DeAngelo Casto Opens Up About NBA Draft, Tony Bennett, Childhood

About a month ago, when DeAngelo Casto declared for the NBA Draft, Brian authored this excellent piece attempting to offer some insight into Casto's decision, which seemed curious (at best) to most outsiders.

Drawing on his observations, anecdotal experiences by both Craig and I with troubled youth, and some off-the-record stuff from contacts in Pullman, Brian painted a picture of a kid who knows only how to survive and speculated that Tony Bennett's departure for Virginia might have had a much bigger impact on Casto than we ever realized.

Many of those suspicions have been confirmed as Casto opened up with Ryan Feldman of The Hoops Report in a wide-ranging interview that shed some light on Casto's thought processes leading up to the draft. As you read, it's important to remember this is just Casto's version of events -- it's a one-source story, and the only source is Casto. But it's insightful in the sense that we get a little peek into what's going on inside Casto's head right about now, and how he saw his three years at WSU.

A lot of what Casto talks about has been reported elsewhere (although some of it seems to embellish upon previous reports), but what hasn't been talked about was just how hard he says it was for him to watch Bennett leave:

"I instantly cried," Casto said. "I had no other reaction but flat-out tears. In my heart, I was really happy for him because I know when I was looking at his kids and his family, it was something he really debated, and he wanted to support them as far as he could.

"I was just heartbroken. I just couldn't believe it was happening. He was a lot of the reason I showed up at WSU. I was a kid who was literally going to be taken care of. Under his program, I was taken care of for the most part. I was really held accountable. I felt more responsible. I just was able to fit in good with him. He also understood me. He understood a lot of where I was coming from with a lot of different things. It was like the head of the household leaving me. It was really heartbreaking."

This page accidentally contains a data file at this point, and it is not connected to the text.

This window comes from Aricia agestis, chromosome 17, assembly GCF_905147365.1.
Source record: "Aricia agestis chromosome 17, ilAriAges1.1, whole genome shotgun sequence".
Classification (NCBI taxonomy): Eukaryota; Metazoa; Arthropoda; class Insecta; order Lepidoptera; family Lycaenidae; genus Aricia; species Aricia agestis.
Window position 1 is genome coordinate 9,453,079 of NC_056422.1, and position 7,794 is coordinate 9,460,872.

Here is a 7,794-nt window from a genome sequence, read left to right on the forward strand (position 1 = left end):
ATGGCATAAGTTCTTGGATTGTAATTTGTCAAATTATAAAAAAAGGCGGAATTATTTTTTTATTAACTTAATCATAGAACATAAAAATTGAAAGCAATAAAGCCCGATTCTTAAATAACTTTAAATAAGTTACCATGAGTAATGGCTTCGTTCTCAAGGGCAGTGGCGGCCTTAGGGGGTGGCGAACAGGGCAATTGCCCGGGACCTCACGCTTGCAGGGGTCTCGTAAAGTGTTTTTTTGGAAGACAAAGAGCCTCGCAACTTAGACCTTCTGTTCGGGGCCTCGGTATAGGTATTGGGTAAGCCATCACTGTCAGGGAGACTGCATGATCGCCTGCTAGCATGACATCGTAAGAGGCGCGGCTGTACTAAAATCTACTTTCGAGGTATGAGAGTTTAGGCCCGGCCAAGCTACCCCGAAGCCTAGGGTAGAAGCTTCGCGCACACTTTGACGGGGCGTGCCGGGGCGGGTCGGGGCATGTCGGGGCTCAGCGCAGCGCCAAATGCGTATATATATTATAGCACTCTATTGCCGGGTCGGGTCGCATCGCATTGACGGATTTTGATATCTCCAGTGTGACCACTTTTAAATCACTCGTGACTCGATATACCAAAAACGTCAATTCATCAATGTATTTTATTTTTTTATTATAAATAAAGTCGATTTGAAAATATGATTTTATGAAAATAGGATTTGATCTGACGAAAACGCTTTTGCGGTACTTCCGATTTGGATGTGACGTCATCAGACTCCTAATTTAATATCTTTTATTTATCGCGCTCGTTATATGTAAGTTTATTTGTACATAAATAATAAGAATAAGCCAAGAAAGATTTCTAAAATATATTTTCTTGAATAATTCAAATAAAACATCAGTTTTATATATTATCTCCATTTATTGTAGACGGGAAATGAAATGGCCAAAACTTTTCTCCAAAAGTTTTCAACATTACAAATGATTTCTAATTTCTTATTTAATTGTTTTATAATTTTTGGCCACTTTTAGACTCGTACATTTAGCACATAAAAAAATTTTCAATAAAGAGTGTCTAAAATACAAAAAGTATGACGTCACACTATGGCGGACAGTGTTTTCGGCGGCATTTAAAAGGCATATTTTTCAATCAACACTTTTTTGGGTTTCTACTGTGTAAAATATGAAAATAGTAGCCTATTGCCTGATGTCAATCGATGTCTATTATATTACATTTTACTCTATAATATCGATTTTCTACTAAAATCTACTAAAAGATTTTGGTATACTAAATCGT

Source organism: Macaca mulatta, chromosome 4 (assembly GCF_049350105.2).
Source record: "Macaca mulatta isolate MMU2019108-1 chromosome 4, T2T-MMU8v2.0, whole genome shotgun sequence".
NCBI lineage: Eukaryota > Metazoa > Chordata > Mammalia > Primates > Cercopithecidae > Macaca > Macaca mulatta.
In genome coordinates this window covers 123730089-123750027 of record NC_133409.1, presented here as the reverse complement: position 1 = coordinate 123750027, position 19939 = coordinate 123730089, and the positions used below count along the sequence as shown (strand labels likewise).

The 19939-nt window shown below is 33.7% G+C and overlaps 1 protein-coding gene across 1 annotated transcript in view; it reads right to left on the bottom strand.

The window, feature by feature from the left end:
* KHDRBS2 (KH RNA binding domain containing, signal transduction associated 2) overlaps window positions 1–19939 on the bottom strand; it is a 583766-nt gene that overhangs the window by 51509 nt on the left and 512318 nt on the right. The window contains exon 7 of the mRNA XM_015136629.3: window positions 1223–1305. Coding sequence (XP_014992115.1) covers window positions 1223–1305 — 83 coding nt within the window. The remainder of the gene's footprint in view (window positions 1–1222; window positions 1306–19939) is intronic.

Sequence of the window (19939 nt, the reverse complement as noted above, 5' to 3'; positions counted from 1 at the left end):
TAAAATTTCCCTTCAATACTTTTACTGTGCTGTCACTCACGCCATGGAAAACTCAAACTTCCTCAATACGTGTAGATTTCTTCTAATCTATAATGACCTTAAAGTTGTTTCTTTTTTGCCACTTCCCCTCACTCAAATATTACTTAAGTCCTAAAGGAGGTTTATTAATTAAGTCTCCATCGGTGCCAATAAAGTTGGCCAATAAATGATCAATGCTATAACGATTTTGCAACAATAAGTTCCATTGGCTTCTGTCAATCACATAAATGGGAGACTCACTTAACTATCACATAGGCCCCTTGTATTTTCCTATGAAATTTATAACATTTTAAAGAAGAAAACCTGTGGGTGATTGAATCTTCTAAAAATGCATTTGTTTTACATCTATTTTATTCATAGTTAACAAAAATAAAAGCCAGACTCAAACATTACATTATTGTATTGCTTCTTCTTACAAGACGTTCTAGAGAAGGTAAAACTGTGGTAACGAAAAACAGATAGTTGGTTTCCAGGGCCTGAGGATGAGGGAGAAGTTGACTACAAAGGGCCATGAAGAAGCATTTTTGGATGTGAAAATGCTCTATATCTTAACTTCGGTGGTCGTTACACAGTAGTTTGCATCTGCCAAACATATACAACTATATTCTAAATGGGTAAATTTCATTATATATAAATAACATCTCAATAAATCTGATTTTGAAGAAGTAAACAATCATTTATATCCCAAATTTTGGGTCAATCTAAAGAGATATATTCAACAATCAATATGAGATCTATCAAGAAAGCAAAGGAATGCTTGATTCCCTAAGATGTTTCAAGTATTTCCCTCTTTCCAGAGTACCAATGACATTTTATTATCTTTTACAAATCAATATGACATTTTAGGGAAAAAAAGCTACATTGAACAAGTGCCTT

An interesting subtext to the story, though, is that Casto says he and Ken Bone didn't see eye-to-eye after Bone was hired:

"Tony was the only reason I went to WSU," Casto said, "and he had the concept of including family and religion and God as part of our team and as a unit. And that was something we could fall back on. And essentially when he left, that idea left. Another guy came in who was completely and ultimately unsupportive of who I was. He just didn't fully understand who I was or what I was or what I brought to the team. We constantly butted heads and we constantly didn't get along. ...

"The new coach came in and I was turned off to him for a little bit because I was so bitter about my coach being gone – my coach, who was helping me develop, and actually showed a care in what I'm doing. It was hard to watch him go."

I'll just go ahead and say it's not a good thing when a player refers to his coach of the last two years as "another guy" and "the new coach" rather than his name. And Bone has dropped hints in the past that things weren't all sunshine and lollipops from his end, either, cryptically saying in an interview with Ian Furness at KJR 950-AM in Seattle back in March that Casto was a hard worker "on the court" and leaving it at that.

If we're looking at the big picture of the program in general, this just underscores in my mind how hard transitions can be. As someone who's taken over a pair of highly successful programs at schools from teachers who were beloved by their students, I know first hand just how hard it can be to earn the respect of the kids left behind.

For whatever reason, it seems Bone never was able to earn Casto's respect. Was that Bone's fault? Casto's fault? Who knows. I can tell you from experience that sometimes when you're the new guy, it doesn't matter what you do. And in some ways, the new thing isn't really yours until the last of your predecessors' kids are gone. It's why you often see mass transfers when a new coach takes over a program.

At any rate, this article just adds to the mounting evidence that there was some serious dysfunction on last year's team that might have contributed, at least in part, to the uneven play all season long.

(Major league h/t to Sundodger for posting this in the FanShots. Much appreciated ... even if you're a Husky.)

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